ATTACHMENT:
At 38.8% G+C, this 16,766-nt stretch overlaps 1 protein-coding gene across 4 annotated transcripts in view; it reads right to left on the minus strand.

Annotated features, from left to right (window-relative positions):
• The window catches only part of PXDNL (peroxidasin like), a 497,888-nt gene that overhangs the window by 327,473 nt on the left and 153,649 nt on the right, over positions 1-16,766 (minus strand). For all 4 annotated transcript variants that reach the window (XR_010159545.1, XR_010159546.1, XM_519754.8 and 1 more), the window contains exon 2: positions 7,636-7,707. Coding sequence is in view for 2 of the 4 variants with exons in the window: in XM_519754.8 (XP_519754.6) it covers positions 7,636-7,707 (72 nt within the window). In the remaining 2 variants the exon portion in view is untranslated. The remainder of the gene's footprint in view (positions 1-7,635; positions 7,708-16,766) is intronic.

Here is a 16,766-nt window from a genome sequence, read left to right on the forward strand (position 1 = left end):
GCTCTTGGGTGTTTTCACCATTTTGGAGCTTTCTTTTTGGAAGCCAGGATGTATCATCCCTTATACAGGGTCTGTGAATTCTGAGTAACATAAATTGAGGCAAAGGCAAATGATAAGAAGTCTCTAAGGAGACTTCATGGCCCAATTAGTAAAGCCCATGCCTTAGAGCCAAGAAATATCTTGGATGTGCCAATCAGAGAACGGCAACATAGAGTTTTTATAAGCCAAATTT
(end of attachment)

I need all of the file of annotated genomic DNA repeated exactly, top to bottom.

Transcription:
At 38.8% G+C, this 16,766-nt stretch overlaps 1 protein-coding gene across 4 annotated transcripts in view; it reads right to left on the minus strand.

Annotated features, from left to right (window-relative positions):
• The window catches only part of PXDNL (peroxidasin like), a 497,888-nt gene that overhangs the window by 327,473 nt on the left and 153,649 nt on the right, over positions 1-16,766 (minus strand). For all 4 annotated transcript variants that reach the window (XR_010159545.1, XR_010159546.1, XM_519754.8 and 1 more), the window contains exon 2: positions 7,636-7,707. Coding sequence is in view for 2 of the 4 variants with exons in the window: in XM_519754.8 (XP_519754.6) it covers positions 7,636-7,707 (72 nt within the window). In the remaining 2 variants the exon portion in view is untranslated. The remainder of the gene's footprint in view (positions 1-7,635; positions 7,708-16,766) is intronic.

Here is a 16,766-nt window from a genome sequence, read left to right on the forward strand (position 1 = left end):
GCTCTTGGGTGTTTTCACCATTTTGGAGCTTTCTTTTTGGAAGCCAGGATGTATCATCCCTTATACAGGGTCTGTGAATTCTGAGTAACATAAATTGAGGCAAAGGCAAATGATAAGAAGTCTCTAAGGAGACTTCATGGCCCAATTAGTAAAGCCCATGCCTTAGAGCCAAGAAATATCTTGGATGTGCCAATCAGAGAACGGCAACATAGAGTTTTTATAAGCCAAATTT